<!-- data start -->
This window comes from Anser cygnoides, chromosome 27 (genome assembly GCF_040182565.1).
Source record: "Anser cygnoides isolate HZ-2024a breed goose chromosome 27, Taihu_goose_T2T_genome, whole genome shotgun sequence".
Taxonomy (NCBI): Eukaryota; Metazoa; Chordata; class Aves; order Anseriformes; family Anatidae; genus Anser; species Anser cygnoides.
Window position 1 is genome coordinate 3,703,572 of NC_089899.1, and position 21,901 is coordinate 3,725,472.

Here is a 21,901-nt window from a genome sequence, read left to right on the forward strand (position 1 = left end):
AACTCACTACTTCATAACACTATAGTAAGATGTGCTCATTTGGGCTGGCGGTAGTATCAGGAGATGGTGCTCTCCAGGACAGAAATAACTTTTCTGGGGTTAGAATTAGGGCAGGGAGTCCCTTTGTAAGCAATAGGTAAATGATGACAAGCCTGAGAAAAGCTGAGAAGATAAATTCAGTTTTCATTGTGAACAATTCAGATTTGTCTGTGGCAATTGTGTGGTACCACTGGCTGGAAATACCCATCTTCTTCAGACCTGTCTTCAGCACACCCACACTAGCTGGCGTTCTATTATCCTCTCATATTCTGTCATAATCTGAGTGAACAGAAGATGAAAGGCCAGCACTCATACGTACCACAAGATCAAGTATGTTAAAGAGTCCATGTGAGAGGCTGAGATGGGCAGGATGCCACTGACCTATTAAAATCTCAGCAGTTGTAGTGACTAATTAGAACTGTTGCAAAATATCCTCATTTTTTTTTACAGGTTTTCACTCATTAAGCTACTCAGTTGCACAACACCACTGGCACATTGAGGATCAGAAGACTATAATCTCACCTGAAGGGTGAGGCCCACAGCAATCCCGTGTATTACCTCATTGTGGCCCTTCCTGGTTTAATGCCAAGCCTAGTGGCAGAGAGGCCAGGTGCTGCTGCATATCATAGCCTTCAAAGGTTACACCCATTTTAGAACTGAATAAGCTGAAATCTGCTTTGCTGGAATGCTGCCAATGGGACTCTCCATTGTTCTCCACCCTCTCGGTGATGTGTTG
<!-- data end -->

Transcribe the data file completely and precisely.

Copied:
This window comes from Anser cygnoides, chromosome 27 (genome assembly GCF_040182565.1).
Source record: "Anser cygnoides isolate HZ-2024a breed goose chromosome 27, Taihu_goose_T2T_genome, whole genome shotgun sequence".
Taxonomy (NCBI): Eukaryota; Metazoa; Chordata; class Aves; order Anseriformes; family Anatidae; genus Anser; species Anser cygnoides.
Window position 1 is genome coordinate 3,703,572 of NC_089899.1, and position 21,901 is coordinate 3,725,472.

Here is a 21,901-nt window from a genome sequence, read left to right on the forward strand (position 1 = left end):
AACTCACTACTTCATAACACTATAGTAAGATGTGCTCATTTGGGCTGGCGGTAGTATCAGGAGATGGTGCTCTCCAGGACAGAAATAACTTTTCTGGGGTTAGAATTAGGGCAGGGAGTCCCTTTGTAAGCAATAGGTAAATGATGACAAGCCTGAGAAAAGCTGAGAAGATAAATTCAGTTTTCATTGTGAACAATTCAGATTTGTCTGTGGCAATTGTGTGGTACCACTGGCTGGAAATACCCATCTTCTTCAGACCTGTCTTCAGCACACCCACACTAGCTGGCGTTCTATTATCCTCTCATATTCTGTCATAATCTGAGTGAACAGAAGATGAAAGGCCAGCACTCATACGTACCACAAGATCAAGTATGTTAAAGAGTCCATGTGAGAGGCTGAGATGGGCAGGATGCCACTGACCTATTAAAATCTCAGCAGTTGTAGTGACTAATTAGAACTGTTGCAAAATATCCTCATTTTTTTTTACAGGTTTTCACTCATTAAGCTACTCAGTTGCACAACACCACTGGCACATTGAGGATCAGAAGACTATAATCTCACCTGAAGGGTGAGGCCCACAGCAATCCCGTGTATTACCTCATTGTGGCCCTTCCTGGTTTAATGCCAAGCCTAGTGGCAGAGAGGCCAGGTGCTGCTGCATATCATAGCCTTCAAAGGTTACACCCATTTTAGAACTGAATAAGCTGAAATCTGCTTTGCTGGAATGCTGCCAATGGGACTCTCCATTGTTCTCCACCCTCTCGGTGATGTGTTG